Previous Challenge Entry (Level 4 – Masters)
Topic: CHILDHOOD (03/09/17)
TITLE: That's what grandmothers do
By Francie Snell
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Is this real? I thought my son couldn’t have children. Is she really his… is she really mine? Struggling with disbelief, I had to sit down to study the picture as reality sunk in. I'm going to have a grandchild? I prayed … because that’s what grandmothers do.
My son and I hadn't spoken for over 5 years for reasons still unclear to me. Through numerous cards and letters, I sent him, he never responded, except for one time when he called and left a brief message on our machine on Mother’s Day years before.
Even though my son chose not to keep in touch, my ex-husband was kind enough to keep me informed.
“Good Morning, you should be a grandma on Tuesday at 5pm” the text read. It failed to include an invitation to the event. Even so, on June 16th at 8:53 PM, I received another text from my ex, and another picture: this time of a red faced, 6 lb. 3 oz. baby bundled in a blanket. “They kept her at the hospital because she wasn’t eating. Another week or so before she comes home. Elliana is her name.“ My heart sank. I wasn’t there, or the one holding my newborn granddaughter.
If I had held her, I would have encouraged her softly. "Come on Ellie, you've GOT to eat.” I would have kissed her soft little cheek. Then I would’ve prayed over her … because that’s what grandmothers do.
After an entire month, I received another picture of her, finally home from the hospital. I sent a care package, a gift certificate, and a congratulations card to my son with all the encouragement I could muster.
Now a proud grandfather, my ex continues sending me pictures of little Ellie as she grows, so delightfully precious. I dare to imagine times when I will be blessed with wonderful moments with her. Someday, perhaps, she’ll sit with me as I read her a story. Then we can make chocolate chip cookies, or anything sweet we shouldn’t eat. I hope she likes popcorn too. And with a wide selection of color crayons strewn all over the kitchen table, she can fill pages of coloring books and plaster her masterpieces all over our refrigerator.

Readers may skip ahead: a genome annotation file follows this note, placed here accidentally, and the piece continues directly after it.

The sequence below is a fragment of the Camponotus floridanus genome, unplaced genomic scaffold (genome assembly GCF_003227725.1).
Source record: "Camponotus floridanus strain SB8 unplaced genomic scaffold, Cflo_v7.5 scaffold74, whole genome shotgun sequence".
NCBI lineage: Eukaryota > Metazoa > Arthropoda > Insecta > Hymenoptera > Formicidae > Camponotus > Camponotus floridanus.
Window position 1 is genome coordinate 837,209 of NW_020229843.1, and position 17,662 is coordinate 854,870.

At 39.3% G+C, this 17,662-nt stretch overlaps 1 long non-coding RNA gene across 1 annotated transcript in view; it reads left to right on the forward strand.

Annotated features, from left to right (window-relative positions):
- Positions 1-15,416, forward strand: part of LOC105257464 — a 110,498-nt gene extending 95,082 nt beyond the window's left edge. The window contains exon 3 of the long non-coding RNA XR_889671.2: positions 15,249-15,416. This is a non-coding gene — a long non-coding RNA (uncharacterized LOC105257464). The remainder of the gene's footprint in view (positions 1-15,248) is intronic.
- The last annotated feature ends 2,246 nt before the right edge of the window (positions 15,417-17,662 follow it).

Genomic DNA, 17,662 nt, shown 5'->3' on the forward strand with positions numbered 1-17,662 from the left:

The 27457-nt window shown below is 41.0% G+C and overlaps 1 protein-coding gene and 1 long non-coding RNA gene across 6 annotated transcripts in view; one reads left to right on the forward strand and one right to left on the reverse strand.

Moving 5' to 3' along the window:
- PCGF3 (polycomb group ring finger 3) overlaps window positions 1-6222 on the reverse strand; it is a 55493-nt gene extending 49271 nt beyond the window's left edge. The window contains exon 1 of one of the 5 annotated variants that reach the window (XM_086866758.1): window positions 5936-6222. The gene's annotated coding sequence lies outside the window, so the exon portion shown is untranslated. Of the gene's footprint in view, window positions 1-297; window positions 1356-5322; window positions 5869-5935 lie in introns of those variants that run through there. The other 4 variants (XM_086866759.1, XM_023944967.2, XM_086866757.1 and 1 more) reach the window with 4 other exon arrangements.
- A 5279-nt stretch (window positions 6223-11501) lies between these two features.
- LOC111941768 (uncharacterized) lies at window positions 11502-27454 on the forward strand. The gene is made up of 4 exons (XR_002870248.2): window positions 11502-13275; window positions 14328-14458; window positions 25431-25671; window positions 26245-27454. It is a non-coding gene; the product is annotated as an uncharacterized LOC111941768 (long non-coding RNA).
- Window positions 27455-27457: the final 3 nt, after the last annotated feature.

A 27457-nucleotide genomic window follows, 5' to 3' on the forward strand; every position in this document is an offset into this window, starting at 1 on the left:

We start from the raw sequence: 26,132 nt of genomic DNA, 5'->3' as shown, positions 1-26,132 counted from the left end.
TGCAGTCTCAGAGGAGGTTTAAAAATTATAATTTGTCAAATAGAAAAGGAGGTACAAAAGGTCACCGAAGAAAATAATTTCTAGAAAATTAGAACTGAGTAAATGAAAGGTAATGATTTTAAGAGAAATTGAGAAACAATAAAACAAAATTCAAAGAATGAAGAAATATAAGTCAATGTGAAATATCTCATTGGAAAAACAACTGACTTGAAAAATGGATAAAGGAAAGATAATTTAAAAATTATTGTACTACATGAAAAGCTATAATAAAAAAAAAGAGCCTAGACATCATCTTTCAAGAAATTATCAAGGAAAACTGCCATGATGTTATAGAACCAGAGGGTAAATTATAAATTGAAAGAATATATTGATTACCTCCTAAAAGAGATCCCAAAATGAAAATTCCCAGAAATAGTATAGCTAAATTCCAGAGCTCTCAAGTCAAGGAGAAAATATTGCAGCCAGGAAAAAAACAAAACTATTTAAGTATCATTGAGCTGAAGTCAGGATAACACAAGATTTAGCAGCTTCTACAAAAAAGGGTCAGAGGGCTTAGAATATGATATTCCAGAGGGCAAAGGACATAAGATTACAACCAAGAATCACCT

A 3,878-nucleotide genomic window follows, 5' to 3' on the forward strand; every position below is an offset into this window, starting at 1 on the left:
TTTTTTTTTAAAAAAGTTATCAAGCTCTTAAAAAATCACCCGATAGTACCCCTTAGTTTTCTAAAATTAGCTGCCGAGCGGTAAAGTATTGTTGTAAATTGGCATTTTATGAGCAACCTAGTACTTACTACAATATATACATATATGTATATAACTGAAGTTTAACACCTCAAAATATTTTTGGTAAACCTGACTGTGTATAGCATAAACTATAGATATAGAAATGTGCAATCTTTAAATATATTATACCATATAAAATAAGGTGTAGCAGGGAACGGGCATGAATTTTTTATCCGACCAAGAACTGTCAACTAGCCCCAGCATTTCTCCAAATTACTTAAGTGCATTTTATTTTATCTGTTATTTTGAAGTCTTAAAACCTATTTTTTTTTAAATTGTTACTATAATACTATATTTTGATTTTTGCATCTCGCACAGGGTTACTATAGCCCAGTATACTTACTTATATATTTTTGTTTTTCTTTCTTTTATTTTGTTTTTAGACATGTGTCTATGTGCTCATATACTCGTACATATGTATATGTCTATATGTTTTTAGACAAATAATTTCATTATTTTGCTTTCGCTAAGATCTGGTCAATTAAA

When our indoor pursuits reach a lull, we can go outside to amble around the garden, or take a stroll around the nearby pond and feed the ducks, or we can visit the children’s playground where I’ll push her on a swing as she squeals with delight. “Higher gamma, higher.”
I think she’ll call me gamma, or nanny, or whatever she wants … I don’t care, just as long as we’re together. But I don’t know… I wonder and I pray … because that’s what grandmother’s do.
Maybe she’ll be a tomboy like me or a delicate princess who loves to play with dolls? Will she love animals, and must be constantly warned not to throw her arms around any stray that happens along? Or will she ever cuddle a puppy and giggle as it licks her face with its puppy breath? Maybe she’ll like horses and want to go horseback riding, and have me braid her hair into pony tails like I had when I was younger.
Perhaps I can take her to the ocean sometime while I’m still physically able, to dance on the beach and run in the sand as we’re chased by the incoming waves. Hopefully, my aging mind will remember to get some plastic buckets and shovels for the sand castles we’ll build.
And in those precious moments, will she share with me her every little thought and secret as I patiently listen? I hope so.
I’ve seen her twice now since she was born two years ago. We meet in a restaurant for lunch an hour’s drive away from our house: my husband, my ex, my Ellie, and me. She barely knows me, and I wish I could see her more often. Even so, I trust God, and so I’ll hope and I’ll pray and I’ll dare to dream… because that’s what grandmothers do.
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